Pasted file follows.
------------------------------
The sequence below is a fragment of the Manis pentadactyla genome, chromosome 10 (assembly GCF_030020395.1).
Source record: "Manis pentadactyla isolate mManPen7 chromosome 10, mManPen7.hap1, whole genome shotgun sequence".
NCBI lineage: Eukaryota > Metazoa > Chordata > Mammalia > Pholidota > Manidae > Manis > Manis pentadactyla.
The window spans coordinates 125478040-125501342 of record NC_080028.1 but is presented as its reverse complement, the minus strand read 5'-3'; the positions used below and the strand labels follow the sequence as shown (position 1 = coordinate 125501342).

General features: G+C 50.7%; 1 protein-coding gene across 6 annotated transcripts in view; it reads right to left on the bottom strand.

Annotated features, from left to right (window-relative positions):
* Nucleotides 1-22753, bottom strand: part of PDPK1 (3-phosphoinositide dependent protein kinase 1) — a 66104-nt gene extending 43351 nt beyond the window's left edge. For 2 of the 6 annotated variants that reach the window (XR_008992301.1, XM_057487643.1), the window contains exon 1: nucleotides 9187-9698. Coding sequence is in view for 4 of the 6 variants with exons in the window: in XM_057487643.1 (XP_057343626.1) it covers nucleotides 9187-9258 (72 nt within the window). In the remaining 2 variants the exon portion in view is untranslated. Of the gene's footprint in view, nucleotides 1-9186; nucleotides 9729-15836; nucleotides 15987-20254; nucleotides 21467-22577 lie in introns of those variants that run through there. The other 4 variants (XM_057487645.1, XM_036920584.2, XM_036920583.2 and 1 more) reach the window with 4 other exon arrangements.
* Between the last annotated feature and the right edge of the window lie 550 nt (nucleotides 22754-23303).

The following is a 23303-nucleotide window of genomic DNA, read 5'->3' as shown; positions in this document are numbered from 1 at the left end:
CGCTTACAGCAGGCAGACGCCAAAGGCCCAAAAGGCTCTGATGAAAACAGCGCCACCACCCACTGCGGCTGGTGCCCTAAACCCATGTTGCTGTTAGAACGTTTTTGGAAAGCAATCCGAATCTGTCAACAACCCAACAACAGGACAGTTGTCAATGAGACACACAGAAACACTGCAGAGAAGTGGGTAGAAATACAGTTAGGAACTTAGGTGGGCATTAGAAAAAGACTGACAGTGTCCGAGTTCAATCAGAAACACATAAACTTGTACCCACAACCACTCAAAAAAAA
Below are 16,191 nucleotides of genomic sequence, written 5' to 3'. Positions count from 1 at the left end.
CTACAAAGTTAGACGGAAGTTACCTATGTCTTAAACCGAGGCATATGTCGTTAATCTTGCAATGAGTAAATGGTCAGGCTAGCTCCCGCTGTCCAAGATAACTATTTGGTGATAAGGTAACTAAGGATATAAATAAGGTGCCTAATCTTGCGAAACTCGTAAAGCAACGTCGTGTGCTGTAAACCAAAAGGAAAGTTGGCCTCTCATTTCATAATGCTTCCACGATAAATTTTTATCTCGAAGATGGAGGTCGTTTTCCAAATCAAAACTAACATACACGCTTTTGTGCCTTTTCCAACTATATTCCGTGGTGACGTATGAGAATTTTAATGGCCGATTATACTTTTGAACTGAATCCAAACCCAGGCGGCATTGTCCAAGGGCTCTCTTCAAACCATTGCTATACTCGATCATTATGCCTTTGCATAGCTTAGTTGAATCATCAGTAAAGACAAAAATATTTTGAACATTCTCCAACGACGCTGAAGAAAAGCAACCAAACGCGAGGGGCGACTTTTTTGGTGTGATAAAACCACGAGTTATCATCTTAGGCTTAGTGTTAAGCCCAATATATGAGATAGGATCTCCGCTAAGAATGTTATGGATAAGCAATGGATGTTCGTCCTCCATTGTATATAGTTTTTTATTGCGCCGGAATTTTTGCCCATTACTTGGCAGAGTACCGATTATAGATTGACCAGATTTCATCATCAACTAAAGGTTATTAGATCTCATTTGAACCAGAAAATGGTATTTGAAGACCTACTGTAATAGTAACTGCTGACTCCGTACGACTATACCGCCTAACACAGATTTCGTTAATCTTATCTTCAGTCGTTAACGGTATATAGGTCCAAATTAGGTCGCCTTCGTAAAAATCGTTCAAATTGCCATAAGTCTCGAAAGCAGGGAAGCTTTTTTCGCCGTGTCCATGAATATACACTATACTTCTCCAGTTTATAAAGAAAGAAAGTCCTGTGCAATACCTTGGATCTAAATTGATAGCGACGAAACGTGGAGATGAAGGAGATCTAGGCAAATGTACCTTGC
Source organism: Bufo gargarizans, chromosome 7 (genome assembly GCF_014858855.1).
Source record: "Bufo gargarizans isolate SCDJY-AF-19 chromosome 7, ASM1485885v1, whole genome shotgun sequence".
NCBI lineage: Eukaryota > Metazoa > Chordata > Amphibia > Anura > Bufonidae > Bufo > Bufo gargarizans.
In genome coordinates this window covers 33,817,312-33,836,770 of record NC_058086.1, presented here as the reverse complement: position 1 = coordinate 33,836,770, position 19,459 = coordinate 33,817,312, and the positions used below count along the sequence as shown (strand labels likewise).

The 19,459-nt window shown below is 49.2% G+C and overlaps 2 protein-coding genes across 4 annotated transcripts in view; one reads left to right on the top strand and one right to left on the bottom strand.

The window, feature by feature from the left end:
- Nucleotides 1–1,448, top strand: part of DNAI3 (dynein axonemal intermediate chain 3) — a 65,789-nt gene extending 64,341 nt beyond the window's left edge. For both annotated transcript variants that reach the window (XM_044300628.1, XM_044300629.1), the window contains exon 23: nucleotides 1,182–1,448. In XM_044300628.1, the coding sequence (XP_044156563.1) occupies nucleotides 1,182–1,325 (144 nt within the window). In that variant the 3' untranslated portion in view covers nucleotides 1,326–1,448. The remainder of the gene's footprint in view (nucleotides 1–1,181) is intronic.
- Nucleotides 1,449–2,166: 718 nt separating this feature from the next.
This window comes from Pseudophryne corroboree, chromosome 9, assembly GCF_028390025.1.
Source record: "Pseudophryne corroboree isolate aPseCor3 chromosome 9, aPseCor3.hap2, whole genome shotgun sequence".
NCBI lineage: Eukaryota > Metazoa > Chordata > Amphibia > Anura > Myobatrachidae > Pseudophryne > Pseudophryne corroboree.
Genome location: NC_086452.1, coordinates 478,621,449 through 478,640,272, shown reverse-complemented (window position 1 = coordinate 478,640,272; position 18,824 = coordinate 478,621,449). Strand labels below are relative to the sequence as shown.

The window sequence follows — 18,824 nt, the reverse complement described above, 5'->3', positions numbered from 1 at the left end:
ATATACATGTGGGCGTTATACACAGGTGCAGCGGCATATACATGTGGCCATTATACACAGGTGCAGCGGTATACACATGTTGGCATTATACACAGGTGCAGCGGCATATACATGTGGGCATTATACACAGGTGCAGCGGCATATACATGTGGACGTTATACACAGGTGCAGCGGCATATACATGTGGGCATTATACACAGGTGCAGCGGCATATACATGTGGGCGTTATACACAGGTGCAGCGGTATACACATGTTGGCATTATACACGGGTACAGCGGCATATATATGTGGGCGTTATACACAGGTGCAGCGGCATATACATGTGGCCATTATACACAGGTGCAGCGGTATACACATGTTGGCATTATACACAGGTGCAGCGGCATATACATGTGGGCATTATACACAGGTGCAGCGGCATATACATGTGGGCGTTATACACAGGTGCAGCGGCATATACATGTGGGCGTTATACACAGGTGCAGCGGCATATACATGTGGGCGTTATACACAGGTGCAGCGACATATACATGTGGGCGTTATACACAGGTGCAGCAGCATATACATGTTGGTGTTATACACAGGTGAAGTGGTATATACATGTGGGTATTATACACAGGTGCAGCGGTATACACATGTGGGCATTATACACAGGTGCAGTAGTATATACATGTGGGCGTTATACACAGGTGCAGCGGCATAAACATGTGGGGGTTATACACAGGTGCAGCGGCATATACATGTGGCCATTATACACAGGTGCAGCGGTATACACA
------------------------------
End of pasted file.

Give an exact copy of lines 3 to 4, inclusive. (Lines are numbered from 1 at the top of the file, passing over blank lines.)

NCBI lineage: Eukaryota > Metazoa > Chordata > Mammalia > Pholidota > Manidae > Manis > Manis pentadactyla.
The window spans coordinates 125478040-125501342 of record NC_080028.1 but is presented as its reverse complement, the minus strand read 5'-3'; the positions used below and the strand labels follow the sequence as shown (position 1 = coordinate 125501342).